The Effect of Synergistic Immuno-Photothermal-Nanotherapy (SYMPHONY) on Immune Response at Distant Bladder Cancer Tumor Sites Using Murine Window Chamber Model


Palmer, Greg

Chorniak, Ericka Nicole





Medical Physics


Bladder cancer has been ranked as one of the top ten and top twenty most commonly occurring cancers in men and women, respectively, with approximately half of the diagnoses being late stage and/or metastatic disease. The current standard-of-care treatment for metastatic bladder cancer is cisplatin-based chemotherapy, but only about 60% of patients qualify for this treatment option and the remaining cohort have few alternatives available. In fact, the only widely considered alternative is immune checkpoint blockades, or immunotherapies, which work to reactivate inhibited functions of immune cells. Unfortunately, these alone have not proven effective against metastatic malignancies. We believe that we can enhance the effects of clinically available immunotherapies with the addition of nanostar mediated photothermal therapy to the primary tumor. In fact, this combination of anti-PD-L1 immune checkpoint blockade and gold nanostar mediated photothermal therapy, henceforth called SYnergistic iMmuno PHOtothermal NanotherapY (SYMPHONY), was previously tested in a pilot study where C57BL/6 mice were injected with MB49 bladder cancer cells at two locations. One of the sites was treated with one of five treatments and the second remained untreated. Both tumor volumes were measured over time and the survival of the mice was also documented. This study resulted in one of the five SYMPHONY mice having complete tumor control after treatment and no other treatment group had this outcome. Upon rechallenge of the same tumor cell line, a tumor did not grow suggesting long-term immunity to this cancer. Along with a proof of concept, these studies were successful in identifying that macrophages and T-cells are associated with the tumor eradication. However, there is still little known about the quantification of the immune response at the distant tumor site after treatment. Our long-term goal is to develop an effective alternative treatment option for patients with metastatic bladder cancer. The overall objective of this application was to quantify the immune response of transgenic mice with fluorescent reporter genes on monocytes, natural killer cells, and dendritic cells undergoing one of four treatments (SYMPHONY, photothermal therapy alone (GNS), immunotherapy alone (anti-PD-L1) or no treatment (control)) as well as identify time points within the week following therapy in which additional studies could be conducted. Our central hypothesis was that mice treated with SYMPHONY would exhibit an elevated immune cell infiltration at the site of the distant tumor within ~48 hours post treatment, and that SYMPHONY will induce a greater immune response at the distant tumor site compared to anti-PD-L1 alone. This hypothesis was tested by implanting a primary flank tumor and a smaller, untreated distant tumor in 14 mice. The distant tumor cells were first stained with a far-red DiD fluorescent dye before injection into the center of a dorsal skinfold window chamber. The primary tumors were treated with one of the four treatment modalities and the window chamber was imaged using intravital microscopy for 7 days after the treatment. From this study, we found that the greatest change in the immune signal for any group occurred in the SYMPHONY group on the day of treatment and this immune signal remained elevated throughout the 7-day imaging period. This change was greater than all other treatment groups, including the anti-PD-L1 group, therefore, we accept our hypothesis. Further work should focus on assessing the immune response in mice on the day of treatment, looking at other immune cell types and by quantifying the effects of laser treatment on this day. It is noted that using the immune signal surrounding the distant tumor to predict an immune response within the tumor requires imaging at intervals more frequent than every 24 hours because of estimated macrophage travel velocity in tissue, where a more suitable frequency would be every 1.5-2 hours.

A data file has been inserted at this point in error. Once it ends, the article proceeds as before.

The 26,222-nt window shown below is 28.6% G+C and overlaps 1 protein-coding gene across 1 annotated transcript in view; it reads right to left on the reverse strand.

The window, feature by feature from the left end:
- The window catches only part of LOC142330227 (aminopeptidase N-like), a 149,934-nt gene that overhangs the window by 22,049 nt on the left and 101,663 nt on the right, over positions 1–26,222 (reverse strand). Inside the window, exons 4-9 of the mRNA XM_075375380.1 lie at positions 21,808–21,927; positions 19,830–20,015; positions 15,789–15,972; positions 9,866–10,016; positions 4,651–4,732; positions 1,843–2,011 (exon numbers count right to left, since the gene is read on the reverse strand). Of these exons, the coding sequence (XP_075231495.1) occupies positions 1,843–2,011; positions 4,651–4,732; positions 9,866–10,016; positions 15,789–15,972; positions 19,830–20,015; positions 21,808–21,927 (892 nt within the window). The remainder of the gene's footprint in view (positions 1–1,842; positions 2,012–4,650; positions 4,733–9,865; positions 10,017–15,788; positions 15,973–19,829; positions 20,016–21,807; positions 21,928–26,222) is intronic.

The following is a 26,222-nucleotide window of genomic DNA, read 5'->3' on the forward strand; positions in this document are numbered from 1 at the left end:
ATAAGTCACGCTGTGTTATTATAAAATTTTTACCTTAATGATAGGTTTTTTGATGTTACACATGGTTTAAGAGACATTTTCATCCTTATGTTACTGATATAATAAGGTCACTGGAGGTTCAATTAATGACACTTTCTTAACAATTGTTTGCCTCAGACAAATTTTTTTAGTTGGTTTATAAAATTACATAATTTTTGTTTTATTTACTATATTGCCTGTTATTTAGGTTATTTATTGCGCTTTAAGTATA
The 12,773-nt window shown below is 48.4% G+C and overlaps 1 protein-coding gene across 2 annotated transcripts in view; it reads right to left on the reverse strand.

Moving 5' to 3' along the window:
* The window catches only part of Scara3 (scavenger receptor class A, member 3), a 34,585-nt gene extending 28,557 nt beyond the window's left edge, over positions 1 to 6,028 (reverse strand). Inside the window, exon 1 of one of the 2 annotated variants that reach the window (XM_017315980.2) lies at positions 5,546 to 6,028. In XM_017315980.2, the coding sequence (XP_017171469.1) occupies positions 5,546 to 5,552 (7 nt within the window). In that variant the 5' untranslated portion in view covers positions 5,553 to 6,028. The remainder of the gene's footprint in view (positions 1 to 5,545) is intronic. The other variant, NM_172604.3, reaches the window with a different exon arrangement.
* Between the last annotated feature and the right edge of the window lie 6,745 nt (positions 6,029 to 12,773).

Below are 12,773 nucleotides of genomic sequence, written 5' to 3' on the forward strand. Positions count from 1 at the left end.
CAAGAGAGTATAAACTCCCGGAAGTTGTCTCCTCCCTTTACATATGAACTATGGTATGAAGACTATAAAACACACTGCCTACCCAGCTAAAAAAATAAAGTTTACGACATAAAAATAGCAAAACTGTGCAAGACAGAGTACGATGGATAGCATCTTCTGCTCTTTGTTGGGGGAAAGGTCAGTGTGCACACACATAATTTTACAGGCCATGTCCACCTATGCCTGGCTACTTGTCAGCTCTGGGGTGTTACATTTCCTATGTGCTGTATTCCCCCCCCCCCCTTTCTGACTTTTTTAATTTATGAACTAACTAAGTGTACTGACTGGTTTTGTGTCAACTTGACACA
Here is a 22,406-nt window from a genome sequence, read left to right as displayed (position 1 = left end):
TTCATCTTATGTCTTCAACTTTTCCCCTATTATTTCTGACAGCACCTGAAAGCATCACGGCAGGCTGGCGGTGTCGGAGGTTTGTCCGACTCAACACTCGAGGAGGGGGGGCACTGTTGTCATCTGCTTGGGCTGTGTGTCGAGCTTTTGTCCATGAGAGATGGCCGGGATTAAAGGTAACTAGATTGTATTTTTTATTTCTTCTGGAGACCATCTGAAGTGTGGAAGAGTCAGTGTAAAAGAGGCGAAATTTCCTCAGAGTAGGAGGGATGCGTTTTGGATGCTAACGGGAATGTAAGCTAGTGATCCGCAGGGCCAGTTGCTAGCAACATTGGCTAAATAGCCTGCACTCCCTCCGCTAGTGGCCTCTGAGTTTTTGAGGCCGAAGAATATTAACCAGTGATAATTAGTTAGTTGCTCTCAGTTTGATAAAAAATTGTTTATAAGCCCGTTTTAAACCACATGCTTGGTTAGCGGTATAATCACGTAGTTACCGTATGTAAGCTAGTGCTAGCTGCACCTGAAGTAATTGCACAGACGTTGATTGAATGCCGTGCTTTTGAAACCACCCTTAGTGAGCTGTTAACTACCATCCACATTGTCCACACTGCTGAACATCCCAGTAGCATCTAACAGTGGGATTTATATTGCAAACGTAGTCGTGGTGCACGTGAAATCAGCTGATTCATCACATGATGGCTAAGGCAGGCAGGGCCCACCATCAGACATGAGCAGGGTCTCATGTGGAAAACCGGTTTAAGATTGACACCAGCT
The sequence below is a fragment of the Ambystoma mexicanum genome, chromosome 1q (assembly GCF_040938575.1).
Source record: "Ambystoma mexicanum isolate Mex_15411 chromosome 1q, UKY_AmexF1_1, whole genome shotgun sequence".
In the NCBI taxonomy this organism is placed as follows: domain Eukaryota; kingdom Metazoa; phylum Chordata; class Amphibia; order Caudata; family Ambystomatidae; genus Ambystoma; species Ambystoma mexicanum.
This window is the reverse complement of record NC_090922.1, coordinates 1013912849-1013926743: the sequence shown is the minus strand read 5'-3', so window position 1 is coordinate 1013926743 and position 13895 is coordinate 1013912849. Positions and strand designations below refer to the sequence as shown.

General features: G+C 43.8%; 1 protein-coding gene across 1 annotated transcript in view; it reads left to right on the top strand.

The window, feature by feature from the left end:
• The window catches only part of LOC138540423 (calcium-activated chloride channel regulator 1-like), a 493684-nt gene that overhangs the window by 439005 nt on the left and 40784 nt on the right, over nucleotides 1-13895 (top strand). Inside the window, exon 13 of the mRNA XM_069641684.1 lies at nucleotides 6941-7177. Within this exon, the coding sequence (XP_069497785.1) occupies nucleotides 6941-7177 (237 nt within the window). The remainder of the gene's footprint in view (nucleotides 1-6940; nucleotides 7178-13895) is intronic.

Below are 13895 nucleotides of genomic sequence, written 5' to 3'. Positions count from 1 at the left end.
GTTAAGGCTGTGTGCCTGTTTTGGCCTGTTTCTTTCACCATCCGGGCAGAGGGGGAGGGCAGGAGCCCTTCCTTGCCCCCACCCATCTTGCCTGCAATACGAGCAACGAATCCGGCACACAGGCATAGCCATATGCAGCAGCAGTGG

Bladder Cancer


Gold nanostars




Photothermal Therapy




The Effect of Synergistic Immuno-Photothermal-Nanotherapy (SYMPHONY) on Immune Response at Distant Bladder Cancer Tumor Sites Using Murine Window Chamber Model


Master's thesis




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